A Whole Host of Fun
By Galen Lastko,
Published in the Humboldt Independent on March 16, 2021
Parasites are pretty much just looking for a free ride, and definitely aren’t there to help.
A parasite is, by definition, a lifeform that cannot exist without another host organism, from which the parasite derives food, shelter, and other necessities. While most of the tiny creatures like mites and bacteria who share our bodies are not harmful, and can even be helpful or outright necessary for life as we know it, parasites are pretty much just looking for a free ride, and definitely aren’t there to help. Like myself and other millennials, they’ve often evolved to the point of being entirely dependent on somebody else to get by. While those of us in the so-called developed world might not have the same familiarity with parasites that we’d have had a few hundred years ago, a respectable amount of major diseases and afflictions still come from interactions with our sometimes not-so-tiny entourage.
The major parasites
There are three major types of parasites which target humans: the microscopic protozoa, the unfortunately not-microscopic worm-like helminths, and the ectoparasites, which include ticks, fleas, lice, and other blood-suckers.
Protozoa are most often encountered by humans consuming the contaminated food or water in which they live, or from another creature’s bite, such as a mosquito, and are responsible for such charming ailments as giardia and, most notably, malaria – which makes the humble protozoan a decent candidate for the most deadly organism in history, as far as humans are concerned: malaria kills around a half-million humans per year, and those numbers reflect our modern ability to fight and contain the disease. Historically, malaria is the only thing on this planet that’s better at killing people than people are.
Digestive tracts, circulatory systems, and body tissues have historically been the homes for a wide variety of tagalongs.
However, protozoa come up short in the gross-out department, where the helminths have been reigning champions since ages antediluvian. Most of us in America encounter worms (no, not earthworms) in the context of adopting a stray kitten or rescue puppy, but our own digestive tracts, circulatory systems, and body tissues have historically been the homes for a wide variety of tagalongs. While we only have to deal with the adult forms of most helminths, as they cannot reproduce inside our bodies, some species of roundworms can infect different parts of the body during their larval stages as well.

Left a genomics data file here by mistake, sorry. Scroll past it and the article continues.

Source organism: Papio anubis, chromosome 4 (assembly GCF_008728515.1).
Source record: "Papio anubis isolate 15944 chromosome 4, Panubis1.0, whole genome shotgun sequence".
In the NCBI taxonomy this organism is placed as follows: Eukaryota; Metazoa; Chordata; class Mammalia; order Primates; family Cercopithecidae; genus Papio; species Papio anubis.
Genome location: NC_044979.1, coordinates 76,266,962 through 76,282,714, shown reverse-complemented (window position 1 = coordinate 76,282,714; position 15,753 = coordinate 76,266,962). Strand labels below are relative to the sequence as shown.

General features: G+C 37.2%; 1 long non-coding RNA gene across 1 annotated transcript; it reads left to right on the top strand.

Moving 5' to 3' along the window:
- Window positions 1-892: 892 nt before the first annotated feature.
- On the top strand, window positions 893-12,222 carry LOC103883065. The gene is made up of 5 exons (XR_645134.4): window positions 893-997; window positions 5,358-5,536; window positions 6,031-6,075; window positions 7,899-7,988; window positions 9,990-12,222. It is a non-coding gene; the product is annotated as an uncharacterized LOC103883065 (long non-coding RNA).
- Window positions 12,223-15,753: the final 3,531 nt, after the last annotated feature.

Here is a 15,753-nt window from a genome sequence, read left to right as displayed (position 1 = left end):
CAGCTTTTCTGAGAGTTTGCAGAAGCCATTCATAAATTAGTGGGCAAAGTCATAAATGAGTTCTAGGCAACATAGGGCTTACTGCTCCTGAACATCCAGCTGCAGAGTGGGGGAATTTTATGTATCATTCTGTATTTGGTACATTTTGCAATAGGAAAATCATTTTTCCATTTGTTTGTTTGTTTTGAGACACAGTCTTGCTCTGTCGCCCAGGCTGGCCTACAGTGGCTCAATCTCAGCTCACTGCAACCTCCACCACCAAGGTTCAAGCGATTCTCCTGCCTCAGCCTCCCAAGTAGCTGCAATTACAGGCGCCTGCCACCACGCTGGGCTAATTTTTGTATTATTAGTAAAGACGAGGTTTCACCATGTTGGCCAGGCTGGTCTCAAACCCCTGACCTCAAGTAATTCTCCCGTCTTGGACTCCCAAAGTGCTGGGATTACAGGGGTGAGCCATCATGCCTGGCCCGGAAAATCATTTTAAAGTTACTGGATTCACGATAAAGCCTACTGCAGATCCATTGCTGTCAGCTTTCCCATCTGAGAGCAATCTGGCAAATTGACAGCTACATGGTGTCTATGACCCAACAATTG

And lastly, in the most annoying category, we have the ectoparasites, which are not only responsible for biting and making us itch like crazy, but also for transmitting diseases through those bites. Locally, the best example of this is Lyme disease, which can be passed onto humans via the bite of certain ticks, similar to how certain protozoa transmit malaria. Ectoparasites can burrow into the skin and cause infections and health problems all on their own, but they are most threatening to humans when they serve as the vector for a more dangerous disease.
Not to worry
Again, we are fairly lucky in this country: the biggest impact of parasitic infections is felt abroad, particularly in tropical regions. Humans have wrestled with the risk/reward nature of tropical climates since our earliest days: while it’s nice to have food growing on trees everywhere, and plenty of water and warm weather never hurts, the tropics also make an ideal habitat for pretty much everything else, including the part of everything else that wants to bite and infect us. We might not have much around here that can compare with such spectacularly grotesque ailments as Guinea worm disease (please do not Google that), but we do have plenty of Lyme, and with the warmer weather and recent rainfall, our local ticks are already gearing up for spring training. If you’re heading out to frolic, be sure to check yourself and your pets and companions thoroughly for any eight-legged stowaways that might’ve invited themselves home for dinner.
After all, they just might start to grow on you.
Galen Lastko, submitted on behalf of the SoHum Health’s Outreach department.